The crows have started on the wheat now and are moving away from the barley, so you can tell that it's ripening too.
The winter wheat seems to be coping well in this year's weather conditions. JB Diego is the only variety that looks a little bit dirty.
We will be keeping an eye on whether we will need to go back out with another spray for septoria. It is very important to have different varieties of crops, with different strengths and not have all your eggs in one basket.
This helps spread the risk so that if something does go wrong that it won't affect the entire crop.
At this time of the year we get to see trial plots to see new varieties and how they grow in our Irish conditions.
Teagasc have done a lot of research in this department and we, as part of a growers group, trial the new varieties every year.
We also went to Drummonds/Liffey Mills trial plot demonstrations in Townrath, Drogheda.
We were particularly interested in the oilseed rape varieties as we are thinking of growing some next year.
It was very interesting to see the dwarf varieties compared to the taller traditional ones that are struggling to stand this year.
They may not yield as much as traditional varieties but as they told us on the day, if you can't get all your seed into the tank of the combine, due to lodging, it won't do better.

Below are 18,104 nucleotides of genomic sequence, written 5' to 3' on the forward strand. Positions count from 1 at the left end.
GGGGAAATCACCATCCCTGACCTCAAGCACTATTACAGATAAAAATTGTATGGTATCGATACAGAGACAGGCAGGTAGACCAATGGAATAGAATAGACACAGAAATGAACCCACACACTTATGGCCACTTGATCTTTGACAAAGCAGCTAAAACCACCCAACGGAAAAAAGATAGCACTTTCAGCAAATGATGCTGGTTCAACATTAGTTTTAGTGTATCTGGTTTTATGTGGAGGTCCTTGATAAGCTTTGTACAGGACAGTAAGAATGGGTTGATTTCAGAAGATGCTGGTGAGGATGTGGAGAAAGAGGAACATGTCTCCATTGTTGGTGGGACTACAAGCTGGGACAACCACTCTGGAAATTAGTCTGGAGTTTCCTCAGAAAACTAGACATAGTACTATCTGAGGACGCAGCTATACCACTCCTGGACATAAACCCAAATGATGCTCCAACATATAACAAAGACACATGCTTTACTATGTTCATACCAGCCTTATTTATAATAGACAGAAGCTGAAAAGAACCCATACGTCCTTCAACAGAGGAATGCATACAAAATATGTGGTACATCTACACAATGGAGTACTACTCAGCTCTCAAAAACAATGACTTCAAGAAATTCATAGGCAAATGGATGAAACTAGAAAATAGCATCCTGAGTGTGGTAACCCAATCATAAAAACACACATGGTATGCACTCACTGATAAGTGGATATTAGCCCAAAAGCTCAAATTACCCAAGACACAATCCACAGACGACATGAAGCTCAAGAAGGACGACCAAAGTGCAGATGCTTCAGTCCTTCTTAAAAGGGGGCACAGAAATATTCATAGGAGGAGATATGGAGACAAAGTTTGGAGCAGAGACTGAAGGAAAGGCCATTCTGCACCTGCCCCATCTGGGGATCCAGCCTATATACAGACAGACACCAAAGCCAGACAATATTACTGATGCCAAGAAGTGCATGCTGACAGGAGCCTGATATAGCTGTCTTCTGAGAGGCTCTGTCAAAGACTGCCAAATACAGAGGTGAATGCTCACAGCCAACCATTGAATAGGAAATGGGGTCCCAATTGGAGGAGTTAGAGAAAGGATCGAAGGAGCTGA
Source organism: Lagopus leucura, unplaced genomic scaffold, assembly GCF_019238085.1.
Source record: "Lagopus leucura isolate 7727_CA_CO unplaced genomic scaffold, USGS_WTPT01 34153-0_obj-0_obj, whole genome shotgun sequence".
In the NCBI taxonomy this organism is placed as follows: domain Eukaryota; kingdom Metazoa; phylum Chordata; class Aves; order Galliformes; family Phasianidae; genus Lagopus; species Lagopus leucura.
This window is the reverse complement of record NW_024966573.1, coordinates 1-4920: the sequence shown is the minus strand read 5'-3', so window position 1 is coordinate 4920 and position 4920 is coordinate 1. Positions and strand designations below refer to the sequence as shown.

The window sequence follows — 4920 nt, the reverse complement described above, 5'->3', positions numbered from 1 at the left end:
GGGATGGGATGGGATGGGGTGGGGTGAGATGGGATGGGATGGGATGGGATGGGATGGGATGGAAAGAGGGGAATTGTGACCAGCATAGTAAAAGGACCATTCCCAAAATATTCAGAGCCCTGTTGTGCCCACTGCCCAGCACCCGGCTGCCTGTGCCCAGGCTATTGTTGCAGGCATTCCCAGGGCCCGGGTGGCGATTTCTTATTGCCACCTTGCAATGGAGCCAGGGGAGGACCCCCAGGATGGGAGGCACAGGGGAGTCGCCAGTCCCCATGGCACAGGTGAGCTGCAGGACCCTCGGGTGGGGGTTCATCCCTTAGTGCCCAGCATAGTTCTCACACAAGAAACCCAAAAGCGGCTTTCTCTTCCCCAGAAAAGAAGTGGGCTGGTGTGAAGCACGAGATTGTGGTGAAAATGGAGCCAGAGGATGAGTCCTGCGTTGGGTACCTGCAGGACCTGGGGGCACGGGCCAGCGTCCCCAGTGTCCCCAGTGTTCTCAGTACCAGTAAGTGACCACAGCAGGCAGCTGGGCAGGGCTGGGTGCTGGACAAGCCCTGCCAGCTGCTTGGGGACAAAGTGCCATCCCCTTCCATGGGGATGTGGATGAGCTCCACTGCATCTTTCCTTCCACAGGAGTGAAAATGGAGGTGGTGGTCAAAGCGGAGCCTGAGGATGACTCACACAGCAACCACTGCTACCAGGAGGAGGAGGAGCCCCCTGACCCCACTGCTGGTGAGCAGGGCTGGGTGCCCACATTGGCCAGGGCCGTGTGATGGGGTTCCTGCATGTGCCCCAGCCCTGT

Sometimes new products can sound too good to be true, however, we tried a seed dressing called Redigo Deter on some seed we dressed last year.
We left some of the field without the dressing to compare.
The seed dressed with the Deter germinated quicker and more vigorously than the seed without it and was about four inches ahead when fully grown.
The biggest difference in the crop was in BYDV control. Because of the mild winter and serious aphid pressure in the autumn and through the winter, the treated seed had much better prevention than the untreated seed.
We may not get this response on a winter of hard frost but this year it was certainly a benefit. We are planning to use more of it this year.
At the open day there were many different varieties of wheat and barley to study. It was interesting to compare them side by side to see the differences.
As part of the pre-harvest work we have been checking all our machinery. Lights, brakes and tyre pressure are all checked.
If this year is a wet harvest we will have to use more pedestals in our grain. We have bought these in the past but none have worked as well as our own home made ones.
We had also planned to get drainage work done after harvest, but as it looks like a late harvest this year that might not be possible.
Helen and Philip Harris are tillage farmers in Co Kildare. Email: firstname.lastname@example.org